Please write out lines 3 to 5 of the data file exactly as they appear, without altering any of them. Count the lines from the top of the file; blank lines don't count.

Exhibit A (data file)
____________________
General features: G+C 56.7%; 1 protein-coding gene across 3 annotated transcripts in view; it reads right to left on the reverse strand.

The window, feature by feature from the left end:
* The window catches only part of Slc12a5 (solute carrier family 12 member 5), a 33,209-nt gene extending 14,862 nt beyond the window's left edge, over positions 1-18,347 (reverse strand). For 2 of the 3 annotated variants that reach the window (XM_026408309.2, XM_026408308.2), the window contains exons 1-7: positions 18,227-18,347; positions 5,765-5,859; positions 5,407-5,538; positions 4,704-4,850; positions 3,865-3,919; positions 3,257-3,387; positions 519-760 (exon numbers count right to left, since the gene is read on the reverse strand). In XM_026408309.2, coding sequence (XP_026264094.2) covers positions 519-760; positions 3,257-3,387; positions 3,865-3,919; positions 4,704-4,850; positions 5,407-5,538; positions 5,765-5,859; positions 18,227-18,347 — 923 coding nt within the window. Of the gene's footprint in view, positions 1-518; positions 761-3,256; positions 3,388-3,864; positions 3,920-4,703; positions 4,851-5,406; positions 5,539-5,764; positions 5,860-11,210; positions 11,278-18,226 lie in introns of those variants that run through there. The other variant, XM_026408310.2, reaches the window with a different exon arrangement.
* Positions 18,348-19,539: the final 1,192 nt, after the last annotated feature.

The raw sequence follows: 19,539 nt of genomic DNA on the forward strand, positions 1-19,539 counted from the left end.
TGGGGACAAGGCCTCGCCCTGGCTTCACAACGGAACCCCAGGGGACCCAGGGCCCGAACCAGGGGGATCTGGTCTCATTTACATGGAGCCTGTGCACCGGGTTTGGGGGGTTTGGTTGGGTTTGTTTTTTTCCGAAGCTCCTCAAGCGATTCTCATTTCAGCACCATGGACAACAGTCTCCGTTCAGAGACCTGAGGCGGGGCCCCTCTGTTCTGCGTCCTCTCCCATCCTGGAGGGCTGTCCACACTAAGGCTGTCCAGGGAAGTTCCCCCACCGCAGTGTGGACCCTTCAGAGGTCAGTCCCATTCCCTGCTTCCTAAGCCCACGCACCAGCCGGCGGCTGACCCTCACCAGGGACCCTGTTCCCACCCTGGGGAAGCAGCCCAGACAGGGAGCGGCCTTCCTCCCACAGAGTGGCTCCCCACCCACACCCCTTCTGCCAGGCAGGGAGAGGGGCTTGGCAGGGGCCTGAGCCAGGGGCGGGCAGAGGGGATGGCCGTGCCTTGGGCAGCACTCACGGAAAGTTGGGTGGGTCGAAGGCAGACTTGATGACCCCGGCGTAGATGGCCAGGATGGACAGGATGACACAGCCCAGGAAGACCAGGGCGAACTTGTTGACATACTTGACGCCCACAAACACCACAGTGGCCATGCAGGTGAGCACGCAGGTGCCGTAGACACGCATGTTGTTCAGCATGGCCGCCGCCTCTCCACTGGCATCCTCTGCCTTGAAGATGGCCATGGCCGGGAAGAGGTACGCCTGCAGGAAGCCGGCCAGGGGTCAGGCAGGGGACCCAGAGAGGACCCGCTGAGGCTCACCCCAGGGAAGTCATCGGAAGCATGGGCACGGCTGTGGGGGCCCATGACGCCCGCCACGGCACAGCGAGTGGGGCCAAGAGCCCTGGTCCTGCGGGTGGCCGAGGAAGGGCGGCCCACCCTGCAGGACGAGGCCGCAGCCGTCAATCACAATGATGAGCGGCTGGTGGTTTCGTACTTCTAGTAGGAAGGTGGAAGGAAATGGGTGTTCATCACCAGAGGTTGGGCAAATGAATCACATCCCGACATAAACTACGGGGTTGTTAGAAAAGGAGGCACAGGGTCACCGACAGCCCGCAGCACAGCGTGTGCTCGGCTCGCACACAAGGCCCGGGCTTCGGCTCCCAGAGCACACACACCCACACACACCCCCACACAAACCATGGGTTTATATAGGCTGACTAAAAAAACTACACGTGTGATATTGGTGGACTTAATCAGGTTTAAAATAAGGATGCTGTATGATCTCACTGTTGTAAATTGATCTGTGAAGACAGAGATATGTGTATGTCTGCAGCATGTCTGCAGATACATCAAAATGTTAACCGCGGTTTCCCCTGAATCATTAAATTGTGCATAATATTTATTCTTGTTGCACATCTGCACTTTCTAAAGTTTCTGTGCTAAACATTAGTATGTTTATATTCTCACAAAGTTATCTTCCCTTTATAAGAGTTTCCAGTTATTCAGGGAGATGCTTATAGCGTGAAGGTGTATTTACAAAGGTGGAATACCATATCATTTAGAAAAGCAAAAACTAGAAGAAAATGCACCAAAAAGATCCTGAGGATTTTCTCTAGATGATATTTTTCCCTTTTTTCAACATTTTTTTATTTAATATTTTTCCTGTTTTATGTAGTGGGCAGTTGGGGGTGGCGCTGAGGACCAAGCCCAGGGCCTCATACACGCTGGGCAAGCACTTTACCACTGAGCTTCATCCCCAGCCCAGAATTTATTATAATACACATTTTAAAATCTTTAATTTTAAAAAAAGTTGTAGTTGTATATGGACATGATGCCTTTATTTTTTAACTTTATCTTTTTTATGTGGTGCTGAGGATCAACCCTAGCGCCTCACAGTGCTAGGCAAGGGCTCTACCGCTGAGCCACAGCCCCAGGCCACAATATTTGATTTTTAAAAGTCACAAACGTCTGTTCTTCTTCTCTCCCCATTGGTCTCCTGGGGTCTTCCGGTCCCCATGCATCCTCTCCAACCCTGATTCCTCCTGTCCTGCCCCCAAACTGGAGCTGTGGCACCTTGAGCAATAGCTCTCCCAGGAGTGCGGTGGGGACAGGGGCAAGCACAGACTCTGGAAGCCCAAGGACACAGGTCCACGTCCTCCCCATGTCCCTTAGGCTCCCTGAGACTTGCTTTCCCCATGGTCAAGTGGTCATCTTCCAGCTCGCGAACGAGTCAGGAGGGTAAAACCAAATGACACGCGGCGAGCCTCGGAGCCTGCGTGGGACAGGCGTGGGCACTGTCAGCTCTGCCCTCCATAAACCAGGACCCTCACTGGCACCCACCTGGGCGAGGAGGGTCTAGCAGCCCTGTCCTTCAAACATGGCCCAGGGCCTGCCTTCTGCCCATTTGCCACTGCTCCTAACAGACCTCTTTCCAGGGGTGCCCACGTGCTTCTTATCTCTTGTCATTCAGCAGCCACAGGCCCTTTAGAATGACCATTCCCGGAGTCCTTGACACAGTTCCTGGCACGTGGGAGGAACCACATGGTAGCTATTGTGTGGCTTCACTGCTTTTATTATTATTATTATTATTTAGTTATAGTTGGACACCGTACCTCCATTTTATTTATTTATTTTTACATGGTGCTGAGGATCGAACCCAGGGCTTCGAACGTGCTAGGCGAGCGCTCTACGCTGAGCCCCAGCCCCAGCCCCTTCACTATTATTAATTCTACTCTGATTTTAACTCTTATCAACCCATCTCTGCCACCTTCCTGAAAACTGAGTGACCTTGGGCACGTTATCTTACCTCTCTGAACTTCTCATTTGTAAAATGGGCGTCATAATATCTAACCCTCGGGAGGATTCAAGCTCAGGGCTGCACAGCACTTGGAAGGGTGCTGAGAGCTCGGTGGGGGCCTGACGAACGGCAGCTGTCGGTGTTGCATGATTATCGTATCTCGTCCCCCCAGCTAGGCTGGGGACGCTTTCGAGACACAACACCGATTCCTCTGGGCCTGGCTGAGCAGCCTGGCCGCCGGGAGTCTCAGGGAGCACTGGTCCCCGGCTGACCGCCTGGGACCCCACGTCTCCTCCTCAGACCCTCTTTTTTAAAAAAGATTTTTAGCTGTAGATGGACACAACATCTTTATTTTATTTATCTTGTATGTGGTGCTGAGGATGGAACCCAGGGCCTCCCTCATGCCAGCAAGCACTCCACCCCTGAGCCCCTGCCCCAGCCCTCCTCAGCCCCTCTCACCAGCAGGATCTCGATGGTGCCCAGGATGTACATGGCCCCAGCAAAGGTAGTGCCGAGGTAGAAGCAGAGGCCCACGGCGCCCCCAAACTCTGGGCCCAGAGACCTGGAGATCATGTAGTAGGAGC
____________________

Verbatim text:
* The window catches only part of Slc12a5 (solute carrier family 12 member 5), a 33,209-nt gene extending 14,862 nt beyond the window's left edge, over positions 1-18,347 (reverse strand). For 2 of the 3 annotated variants that reach the window (XM_026408309.2, XM_026408308.2), the window contains exons 1-7: positions 18,227-18,347; positions 5,765-5,859; positions 5,407-5,538; positions 4,704-4,850; positions 3,865-3,919; positions 3,257-3,387; positions 519-760 (exon numbers count right to left, since the gene is read on the reverse strand). In XM_026408309.2, coding sequence (XP_026264094.2) covers positions 519-760; positions 3,257-3,387; positions 3,865-3,919; positions 4,704-4,850; positions 5,407-5,538; positions 5,765-5,859; positions 18,227-18,347 — 923 coding nt within the window. Of the gene's footprint in view, positions 1-518; positions 761-3,256; positions 3,388-3,864; positions 3,920-4,703; positions 4,851-5,406; positions 5,539-5,764; positions 5,860-11,210; positions 11,278-18,226 lie in introns of those variants that run through there. The other variant, XM_026408310.2, reaches the window with a different exon arrangement.
* Positions 18,348-19,539: the final 1,192 nt, after the last annotated feature.

The raw sequence follows: 19,539 nt of genomic DNA on the forward strand, positions 1-19,539 counted from the left end.